This is the response of those who would prefer to see nothing but straight biography in the Lives of the Saints. To such lovers of Reason, Tolkien retorts:

Fantasy is a natural human activity. It certainly does not destroy or even insult Reason; and it does not either blunt the appetite for, or obscure the perception of, scientific verity. On the contrary. The keener and the clearer is the reason, the better fantasy will it make. If men were ever in a state in which they did not want to know or could not perceive truth (facts or evidence), then Fantasy would languish until they were cured. If they ever get into that state (it would not seem at all impossible), Fantasy will perish, and become Morbid Delusion. For creative Fantasy is founded upon the hard recognition that things are so in the world as it appears under the sun; on a recognition of fact, but not a slavery to it.

Far from denying “facts,” fairy tales do a great deal more to illuminate the way the world is than dry scientific reasoning every could. There is a reason for this. Fantasy helps us see truths we have stopped seeing, because we have become so used to them that we no longer consider them at all:

We need, in any case, to clean our windows; so that the things seen clearly may be freed from the drab blur of triteness or familiarity… This triteness is really the penalty of “appropriation”: the things that are trite, or (in a bad sense) familiar, are the things that we have appropriated, legally or mentally. We say we know them. They have become like the things which once attracted us by their glitter, or their colour, or their shape, and we laid hands on them, and then locked them in our hoard, acquired them, and acquiring ceased to look at them.

But there is an even more important function that fairy tales fulfill. They are all either presentiments or echoes of the “greatest story every told,” the Gospel:

I would venture to say that approaching the Christian Story from this direction, it has long been my feeling (a joyous feeling) that God redeemed the corrupt making-creatures, men, in a way fitting to this aspect, as to others, of their strange nature. The Gospels contain a fairy-story, or a story of a larger kind which embraces all the essence of fairy-stories… But this story has entered History and the primary world…The Birth of Christ is the eucatastrophe of Man’s history. The Resurrection is the eucatastrophe of the story of the Incarnation… There is no tale ever told that men would rather find was true, and none which so many skeptical men have accepted as true on its own merits. For the Art of it has the supremely convincing tone of Primary Art, that is, of Creation. To reject it leads either to sadness or to wrath. It is not difficult to imagine the peculiar excitement and joy that one would feel, if any specially beautiful fairy-story were found to be “primarily” true, its narrative to be history, without thereby necessarily losing the mythical or allegorical significance that it had possessed. It is not difficult, for one is not called upon to try and conceive anything of a quality unknown. The joy would have exactly the same quality, if not the same degree, as the joy which the “turn” in a fairy-story gives: such joy has the very taste of primary truth. (Otherwise its name would not be joy.) It looks forward (or backward: the direction in this regard is unimportant) to the Great Eucatastrophe. The Christian joy, the Gloria, is of the same kind; but it is preeminently (infinitely, if our capacity were not finite) high and joyous. But this story is supreme; and it is true. Art has been verified. God is the Lord, of angels, and of men—and of elves. Legend and History have met and fused.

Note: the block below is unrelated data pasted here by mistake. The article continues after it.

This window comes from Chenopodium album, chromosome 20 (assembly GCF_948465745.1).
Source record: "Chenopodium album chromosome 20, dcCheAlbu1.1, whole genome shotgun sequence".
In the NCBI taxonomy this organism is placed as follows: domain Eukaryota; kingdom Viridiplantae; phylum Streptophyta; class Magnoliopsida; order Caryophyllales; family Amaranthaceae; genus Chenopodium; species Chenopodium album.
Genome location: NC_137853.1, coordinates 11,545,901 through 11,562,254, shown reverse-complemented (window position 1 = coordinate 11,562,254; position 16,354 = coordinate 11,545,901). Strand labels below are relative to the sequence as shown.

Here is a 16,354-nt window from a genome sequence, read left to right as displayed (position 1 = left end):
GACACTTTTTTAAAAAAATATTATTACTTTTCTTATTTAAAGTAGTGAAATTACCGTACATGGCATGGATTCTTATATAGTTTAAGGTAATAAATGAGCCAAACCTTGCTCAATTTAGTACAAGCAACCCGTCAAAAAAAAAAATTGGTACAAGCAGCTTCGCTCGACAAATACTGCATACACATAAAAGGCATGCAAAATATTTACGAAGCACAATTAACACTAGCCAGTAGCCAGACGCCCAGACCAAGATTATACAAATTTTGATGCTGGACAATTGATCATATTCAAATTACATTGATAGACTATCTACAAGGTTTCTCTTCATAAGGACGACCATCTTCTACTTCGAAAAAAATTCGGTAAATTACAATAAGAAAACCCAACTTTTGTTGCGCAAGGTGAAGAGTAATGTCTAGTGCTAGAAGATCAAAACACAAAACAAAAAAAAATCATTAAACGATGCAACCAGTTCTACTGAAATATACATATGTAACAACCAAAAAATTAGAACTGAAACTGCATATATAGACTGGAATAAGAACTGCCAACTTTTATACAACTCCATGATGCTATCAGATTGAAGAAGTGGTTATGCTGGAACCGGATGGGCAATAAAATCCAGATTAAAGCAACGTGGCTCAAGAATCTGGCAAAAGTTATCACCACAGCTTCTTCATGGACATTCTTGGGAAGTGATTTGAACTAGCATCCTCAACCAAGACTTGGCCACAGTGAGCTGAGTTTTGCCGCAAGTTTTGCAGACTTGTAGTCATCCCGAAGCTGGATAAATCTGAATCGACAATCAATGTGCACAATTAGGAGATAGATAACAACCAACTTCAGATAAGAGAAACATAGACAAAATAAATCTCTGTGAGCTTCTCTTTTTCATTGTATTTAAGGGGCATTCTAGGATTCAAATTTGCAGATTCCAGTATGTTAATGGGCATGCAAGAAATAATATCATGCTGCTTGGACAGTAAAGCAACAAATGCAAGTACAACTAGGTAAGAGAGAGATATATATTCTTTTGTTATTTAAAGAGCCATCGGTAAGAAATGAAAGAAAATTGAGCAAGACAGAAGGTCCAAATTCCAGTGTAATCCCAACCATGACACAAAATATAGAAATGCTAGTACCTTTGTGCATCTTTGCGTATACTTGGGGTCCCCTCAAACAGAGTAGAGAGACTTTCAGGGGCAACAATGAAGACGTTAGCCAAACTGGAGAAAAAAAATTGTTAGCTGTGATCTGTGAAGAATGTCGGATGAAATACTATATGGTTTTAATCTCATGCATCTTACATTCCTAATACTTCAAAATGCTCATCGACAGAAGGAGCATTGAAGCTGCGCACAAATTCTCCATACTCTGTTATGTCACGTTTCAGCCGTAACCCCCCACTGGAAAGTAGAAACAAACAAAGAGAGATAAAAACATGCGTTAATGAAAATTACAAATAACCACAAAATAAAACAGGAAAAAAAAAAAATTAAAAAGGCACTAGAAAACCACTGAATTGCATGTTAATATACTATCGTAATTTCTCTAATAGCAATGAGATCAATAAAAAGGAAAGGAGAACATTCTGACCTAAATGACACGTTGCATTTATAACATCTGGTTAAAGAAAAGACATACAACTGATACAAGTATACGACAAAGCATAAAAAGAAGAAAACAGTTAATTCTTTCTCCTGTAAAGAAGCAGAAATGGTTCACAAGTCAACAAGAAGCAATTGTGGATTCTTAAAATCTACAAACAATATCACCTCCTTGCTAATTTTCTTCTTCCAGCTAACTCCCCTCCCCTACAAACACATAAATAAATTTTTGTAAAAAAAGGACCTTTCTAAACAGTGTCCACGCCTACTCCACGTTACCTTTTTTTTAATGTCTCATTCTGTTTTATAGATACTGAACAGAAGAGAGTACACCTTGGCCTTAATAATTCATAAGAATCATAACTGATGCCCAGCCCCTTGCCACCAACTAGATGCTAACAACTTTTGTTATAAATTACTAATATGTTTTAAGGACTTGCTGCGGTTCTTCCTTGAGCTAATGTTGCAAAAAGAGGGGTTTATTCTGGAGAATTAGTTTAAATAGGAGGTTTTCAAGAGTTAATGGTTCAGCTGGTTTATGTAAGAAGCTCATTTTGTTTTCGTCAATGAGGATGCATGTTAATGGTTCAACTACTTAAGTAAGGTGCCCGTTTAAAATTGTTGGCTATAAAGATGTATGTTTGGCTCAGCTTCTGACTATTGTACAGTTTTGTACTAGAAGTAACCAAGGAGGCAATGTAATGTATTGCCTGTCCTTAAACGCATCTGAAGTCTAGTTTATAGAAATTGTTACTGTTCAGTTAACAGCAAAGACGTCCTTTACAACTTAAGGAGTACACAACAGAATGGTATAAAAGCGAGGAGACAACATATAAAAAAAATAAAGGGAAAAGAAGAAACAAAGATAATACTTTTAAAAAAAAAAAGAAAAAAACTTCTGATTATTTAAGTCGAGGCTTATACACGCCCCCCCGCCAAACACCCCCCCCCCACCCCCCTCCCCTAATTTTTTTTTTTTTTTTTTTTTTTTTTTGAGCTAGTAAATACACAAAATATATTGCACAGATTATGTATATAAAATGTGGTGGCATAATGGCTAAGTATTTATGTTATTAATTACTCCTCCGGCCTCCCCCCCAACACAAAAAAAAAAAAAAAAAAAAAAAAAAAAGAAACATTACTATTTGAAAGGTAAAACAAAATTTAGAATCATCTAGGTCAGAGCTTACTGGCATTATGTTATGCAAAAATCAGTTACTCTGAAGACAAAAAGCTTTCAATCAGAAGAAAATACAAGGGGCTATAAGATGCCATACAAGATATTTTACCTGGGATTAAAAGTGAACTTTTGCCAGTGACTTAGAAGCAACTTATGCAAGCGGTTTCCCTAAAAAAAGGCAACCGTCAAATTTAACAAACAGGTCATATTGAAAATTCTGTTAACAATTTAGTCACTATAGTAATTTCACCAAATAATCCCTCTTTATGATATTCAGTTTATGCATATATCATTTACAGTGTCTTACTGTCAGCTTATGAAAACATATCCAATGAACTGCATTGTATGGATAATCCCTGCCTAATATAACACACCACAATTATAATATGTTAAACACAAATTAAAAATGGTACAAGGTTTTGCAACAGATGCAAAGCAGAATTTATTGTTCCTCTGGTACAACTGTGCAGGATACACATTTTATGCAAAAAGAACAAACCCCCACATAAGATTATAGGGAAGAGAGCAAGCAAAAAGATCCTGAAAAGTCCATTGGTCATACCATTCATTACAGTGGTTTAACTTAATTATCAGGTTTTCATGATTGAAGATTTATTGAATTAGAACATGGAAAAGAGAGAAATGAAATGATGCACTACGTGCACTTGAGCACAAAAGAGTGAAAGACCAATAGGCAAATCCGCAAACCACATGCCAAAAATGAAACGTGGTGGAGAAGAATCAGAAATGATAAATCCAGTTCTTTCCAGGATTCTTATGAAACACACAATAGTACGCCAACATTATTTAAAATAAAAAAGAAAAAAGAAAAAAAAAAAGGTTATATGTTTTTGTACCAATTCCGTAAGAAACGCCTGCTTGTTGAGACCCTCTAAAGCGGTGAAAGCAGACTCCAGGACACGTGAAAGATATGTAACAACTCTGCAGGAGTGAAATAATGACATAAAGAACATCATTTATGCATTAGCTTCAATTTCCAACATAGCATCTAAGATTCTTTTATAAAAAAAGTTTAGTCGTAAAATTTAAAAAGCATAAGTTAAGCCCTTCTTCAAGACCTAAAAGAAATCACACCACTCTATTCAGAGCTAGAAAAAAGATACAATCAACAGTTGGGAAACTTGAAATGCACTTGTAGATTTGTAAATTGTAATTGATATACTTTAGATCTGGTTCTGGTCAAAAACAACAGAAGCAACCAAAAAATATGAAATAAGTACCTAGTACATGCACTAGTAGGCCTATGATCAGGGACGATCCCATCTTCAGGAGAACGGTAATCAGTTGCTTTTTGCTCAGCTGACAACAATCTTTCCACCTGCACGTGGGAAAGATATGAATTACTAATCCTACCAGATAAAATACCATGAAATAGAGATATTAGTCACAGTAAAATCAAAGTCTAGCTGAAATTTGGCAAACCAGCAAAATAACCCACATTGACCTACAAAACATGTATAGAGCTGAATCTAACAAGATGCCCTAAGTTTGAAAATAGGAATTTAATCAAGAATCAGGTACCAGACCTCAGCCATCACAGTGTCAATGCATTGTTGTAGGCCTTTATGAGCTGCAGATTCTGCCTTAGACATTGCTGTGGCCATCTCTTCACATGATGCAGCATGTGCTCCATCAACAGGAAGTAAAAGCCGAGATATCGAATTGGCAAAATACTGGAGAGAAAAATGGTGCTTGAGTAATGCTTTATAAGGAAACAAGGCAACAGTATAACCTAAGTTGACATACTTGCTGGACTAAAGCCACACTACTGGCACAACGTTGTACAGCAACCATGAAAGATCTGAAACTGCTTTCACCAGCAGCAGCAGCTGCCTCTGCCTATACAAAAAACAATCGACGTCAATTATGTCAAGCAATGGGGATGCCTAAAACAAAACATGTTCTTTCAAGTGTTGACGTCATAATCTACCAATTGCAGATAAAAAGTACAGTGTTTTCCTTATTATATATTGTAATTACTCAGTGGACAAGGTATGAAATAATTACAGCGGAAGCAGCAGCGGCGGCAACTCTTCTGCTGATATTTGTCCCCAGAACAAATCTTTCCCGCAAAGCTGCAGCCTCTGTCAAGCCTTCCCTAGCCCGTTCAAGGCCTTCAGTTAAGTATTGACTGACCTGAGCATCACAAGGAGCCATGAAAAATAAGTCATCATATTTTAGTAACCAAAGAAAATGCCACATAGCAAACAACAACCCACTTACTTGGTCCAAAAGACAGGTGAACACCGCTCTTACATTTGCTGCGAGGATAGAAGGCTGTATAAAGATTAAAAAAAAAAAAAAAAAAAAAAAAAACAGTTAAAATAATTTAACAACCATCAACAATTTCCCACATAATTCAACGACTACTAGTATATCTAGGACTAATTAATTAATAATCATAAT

The eucatastrophe of the Nativity

The eucatastrophe of the Nativity

It is an astounding and brave thing that Tolkien claims. “Even so,” says the skeptic, “does not the fulfillment of all myths in the Incarnation make all further myths and legends obsolete? We no longer need fairy tales, since Christ has come down in the flesh!” Ah, but Tolkien has an answer to that as well:

But in God’s kingdom the presence of the greatest does not depress the small. Redeemed Man is still man. Story, fantasy, still go on, and should go on. The Evangelium has not abrogated legends; it has hallowed them, especially the “happy ending.” The Christian has still to work, with mind as well as body, to suffer, hope, and die; but he may now perceive that all his bents and faculties have a purpose, which can be redeemed. So great is the bounty with which he has been treated that he may now, perhaps, fairly dare to guess that in Fantasy he may actually assist in the effoliation and multiple enrichment of creation. All tales may come true; and yet, at the last, redeemed, they may be as like and as unlike the forms that we give them as Man, finally redeemed, will be like and unlike the fallen that we know.